At the shout which Coronado uttered on seeing Texas Smith’s pistol aimed at Thurstane, the assassin turned his head, discovered the train, and, lowering his weapon, rode peacefully alongside of his intended victim.
Captain Phin Glover’s mule was found grazing behind the butte, in the midst of the gallant Captain’s dishevelled baggage, while the robbers had vanished by a magic which seemed quite natural in this scenery of grotesque marvels. They had unquestionably seen or heard their pursuers; but how had they got into the bowels of the earth to escape them?
Thurstane presently solved the mystery by pointing out three crouching figures on the flat cap of stone which surmounted the shales and marl of the butte. Bare feet and desperation of terror could alone explain how they had reached this impossible refuge. Texas Smith immediately consoled himself for his disappointment as to Thurstane by shooting two of these wretches before his hand could be stayed.
“They’re nothin’ but Injuns,” he said, with a savage glare, when the Lieutenant struck aside his revolver and called him a murdering brute.
The third skulker took advantage of the cessation of firing to tumble down from his perch and fly for his life. The indefatigable Smith broke away from Thurstane, dashed after the pitiful fugitive, leaned over him as he ran, and shot him dead.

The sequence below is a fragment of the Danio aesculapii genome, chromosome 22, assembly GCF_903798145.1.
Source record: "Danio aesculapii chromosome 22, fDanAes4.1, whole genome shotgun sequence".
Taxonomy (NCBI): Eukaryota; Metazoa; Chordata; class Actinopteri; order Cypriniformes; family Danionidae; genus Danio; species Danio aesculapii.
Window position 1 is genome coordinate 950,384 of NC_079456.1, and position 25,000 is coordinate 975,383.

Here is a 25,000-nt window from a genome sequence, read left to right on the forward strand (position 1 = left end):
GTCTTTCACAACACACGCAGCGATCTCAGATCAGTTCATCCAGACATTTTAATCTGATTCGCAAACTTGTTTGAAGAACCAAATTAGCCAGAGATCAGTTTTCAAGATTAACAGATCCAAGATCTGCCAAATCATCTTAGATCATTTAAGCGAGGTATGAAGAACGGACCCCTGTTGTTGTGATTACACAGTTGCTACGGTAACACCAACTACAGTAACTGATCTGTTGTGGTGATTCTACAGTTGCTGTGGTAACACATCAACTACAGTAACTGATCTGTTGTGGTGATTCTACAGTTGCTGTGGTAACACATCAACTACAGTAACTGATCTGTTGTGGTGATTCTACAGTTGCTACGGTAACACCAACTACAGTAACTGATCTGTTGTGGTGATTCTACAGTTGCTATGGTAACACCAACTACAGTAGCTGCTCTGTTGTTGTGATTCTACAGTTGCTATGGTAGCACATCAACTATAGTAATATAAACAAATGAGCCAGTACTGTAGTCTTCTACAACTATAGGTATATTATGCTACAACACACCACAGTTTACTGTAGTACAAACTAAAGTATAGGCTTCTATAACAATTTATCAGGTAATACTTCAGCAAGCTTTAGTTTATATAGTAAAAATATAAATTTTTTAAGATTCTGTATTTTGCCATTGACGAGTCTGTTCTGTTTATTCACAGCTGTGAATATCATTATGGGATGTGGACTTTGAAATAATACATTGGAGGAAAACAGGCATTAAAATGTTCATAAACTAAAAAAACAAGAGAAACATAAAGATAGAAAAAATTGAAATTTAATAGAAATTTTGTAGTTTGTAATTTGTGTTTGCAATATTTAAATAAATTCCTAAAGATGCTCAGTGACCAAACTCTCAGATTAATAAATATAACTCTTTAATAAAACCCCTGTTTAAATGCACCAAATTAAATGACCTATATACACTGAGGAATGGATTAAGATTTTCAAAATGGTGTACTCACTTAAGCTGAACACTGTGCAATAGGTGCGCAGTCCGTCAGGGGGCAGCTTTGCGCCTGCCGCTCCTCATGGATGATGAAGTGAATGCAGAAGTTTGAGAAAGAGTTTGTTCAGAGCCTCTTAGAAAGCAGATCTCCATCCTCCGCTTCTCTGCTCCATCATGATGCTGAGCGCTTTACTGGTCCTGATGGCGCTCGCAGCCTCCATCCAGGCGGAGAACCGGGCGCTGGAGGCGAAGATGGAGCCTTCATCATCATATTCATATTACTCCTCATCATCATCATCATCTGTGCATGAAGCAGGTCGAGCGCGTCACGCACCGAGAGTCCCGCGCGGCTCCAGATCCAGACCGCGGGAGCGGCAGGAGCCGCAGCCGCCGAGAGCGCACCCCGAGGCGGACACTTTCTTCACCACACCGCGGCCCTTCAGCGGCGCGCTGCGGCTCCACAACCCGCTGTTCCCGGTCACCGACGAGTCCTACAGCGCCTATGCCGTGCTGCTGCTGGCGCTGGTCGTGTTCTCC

“I have a great mind to blow your brains out, you beast,” roared the disgusted officer, who had followed closely. “I told you not to shoot that man.” And here he swore heartily, for which we must endeavor to forgive him, seeing that he belonged to the army.
Coronado interfered. “My dear Lieutenant! after all, they were robbers. They deserved punishment.” And so on.
Texas Smith looked less angry and more discomfited than might have been expected, considering his hardening life and ferocious nature.
“Didn’t s’p’ose you really keered much for the cuss,” he said, glancing respectfully at the imperious and angry face of the young officer.
“Well, never mind now,” growled Thurstane. “It’s done, and can’t be undone. But, by Jove, I do hate useless massacre. Fighting is another thing.”
Sheathing his fury, he rode off rapidly toward the wagons, followed in silence by the others. The three dead vagabonds (perhaps vagrants from the region of Abiquia) remained where they had fallen, one on the stony plain and two on the cap of the butte. The train, trending here toward the northwest, passed six hundred yards to the north of the scene of slaughter; and when Clara and Mrs. Stanley asked what had happened, Coronado told them with perfect glibness that the robbers had got away.
The rescued man, delighted at his escape and the recovery of his mule and luggage, returned thanks right and left, with a volubility which further acquaintance showed to be one of his characteristics. He was a profuse talker; ran a stream every time you looked at him; it was like turning on a mill-race.